A top French official says Ivory Coast’s defiant leader, Laurent Gbagbo, is on the brink of giving up power.
Foreign Minister Alain Juppe told parliament in Paris Tuesday that negotiators are, in his words, “very close to convincing” to Mr. Gbagbo to leave.
Other French and Ivorian officials said negotiations for Mr. Gbagbo’s departure are in progress. French Defense Minister Gerard Longuet told reporters that everything could be resolved in a few hours time.
Mr. Gbagbo’s army chief of staff called for a cease-fire Tuesday, as forces loyal to Ivory Coast’s internationally-recognized president, Alassane Ouattara, attacked Mr. Gbagbo’s last few strongholds.
Mr. Gbagbo is now believed to be in a bunker in his Abidjan home.
The incumbent president refused to leave office after Mr. Ouattara was named the winner of last November’s presidential election.
On Monday, U.N. helicopters fired on two Gbagbo army camps, the presidential palace and Mr. Gbagbo’s residence. France says its forces took part in the attack at the U.N.’s request.
U.N. Secretary-General Ban Ki-moon said the attacks were meant to prevent Gbagbo forces from using heavy weapons against civilians and U.N. peacekeepers.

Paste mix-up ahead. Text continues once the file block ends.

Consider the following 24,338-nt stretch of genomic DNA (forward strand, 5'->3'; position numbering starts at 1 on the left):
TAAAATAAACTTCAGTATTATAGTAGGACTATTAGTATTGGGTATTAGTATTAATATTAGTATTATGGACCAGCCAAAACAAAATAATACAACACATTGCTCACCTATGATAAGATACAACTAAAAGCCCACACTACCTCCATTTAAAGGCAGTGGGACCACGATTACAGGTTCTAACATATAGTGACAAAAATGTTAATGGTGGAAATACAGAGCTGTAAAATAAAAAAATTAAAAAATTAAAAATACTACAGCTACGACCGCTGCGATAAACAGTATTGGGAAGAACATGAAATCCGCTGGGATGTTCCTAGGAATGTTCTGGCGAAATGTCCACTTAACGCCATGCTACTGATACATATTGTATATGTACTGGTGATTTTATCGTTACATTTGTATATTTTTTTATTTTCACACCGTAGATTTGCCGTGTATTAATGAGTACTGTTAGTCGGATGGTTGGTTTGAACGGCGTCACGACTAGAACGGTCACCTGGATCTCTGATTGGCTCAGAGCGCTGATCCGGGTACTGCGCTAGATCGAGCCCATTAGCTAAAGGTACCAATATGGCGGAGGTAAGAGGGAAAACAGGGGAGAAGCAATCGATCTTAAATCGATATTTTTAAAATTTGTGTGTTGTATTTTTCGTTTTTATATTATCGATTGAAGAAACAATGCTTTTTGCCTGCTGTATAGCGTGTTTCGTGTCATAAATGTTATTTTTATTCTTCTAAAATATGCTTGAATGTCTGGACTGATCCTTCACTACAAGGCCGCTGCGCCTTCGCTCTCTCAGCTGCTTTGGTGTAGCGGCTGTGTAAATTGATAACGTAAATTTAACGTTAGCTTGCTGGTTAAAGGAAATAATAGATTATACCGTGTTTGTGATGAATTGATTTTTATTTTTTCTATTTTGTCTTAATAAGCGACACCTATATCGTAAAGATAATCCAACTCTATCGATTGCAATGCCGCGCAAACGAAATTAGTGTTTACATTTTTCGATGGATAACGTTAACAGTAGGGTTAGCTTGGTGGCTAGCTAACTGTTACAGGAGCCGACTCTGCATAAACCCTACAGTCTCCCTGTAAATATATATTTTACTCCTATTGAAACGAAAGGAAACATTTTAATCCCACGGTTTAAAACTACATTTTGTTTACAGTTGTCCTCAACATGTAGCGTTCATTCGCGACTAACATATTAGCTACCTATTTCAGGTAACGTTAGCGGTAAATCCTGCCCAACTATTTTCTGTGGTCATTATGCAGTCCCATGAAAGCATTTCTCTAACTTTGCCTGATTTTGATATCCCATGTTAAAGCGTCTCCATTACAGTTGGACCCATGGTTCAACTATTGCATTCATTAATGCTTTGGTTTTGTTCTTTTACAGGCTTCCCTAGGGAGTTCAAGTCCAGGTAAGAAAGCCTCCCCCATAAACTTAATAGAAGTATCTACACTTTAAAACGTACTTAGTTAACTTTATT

Gbagbo supporters say the U.N. and French attacks were illegal and amounted to an assassination attempt against the incumbent leader.
Hundreds of people have died in post-election fighting, including many civilians. A top U.N. human rights official, Ivan Simonovic, arrived in Abidjan Sunday to evaluate the situation. The U.N. has begun investigating reported mass killings that took place in the western town of Duekoue last week.
The U.N. says up to 1 million people have fled their homes since violence began in December. More than 100,000 have fled to neighboring Liberia, with smaller numbers going to Ghana.
Mr. Gbagbo has ruled Ivory Coast since 2000. voa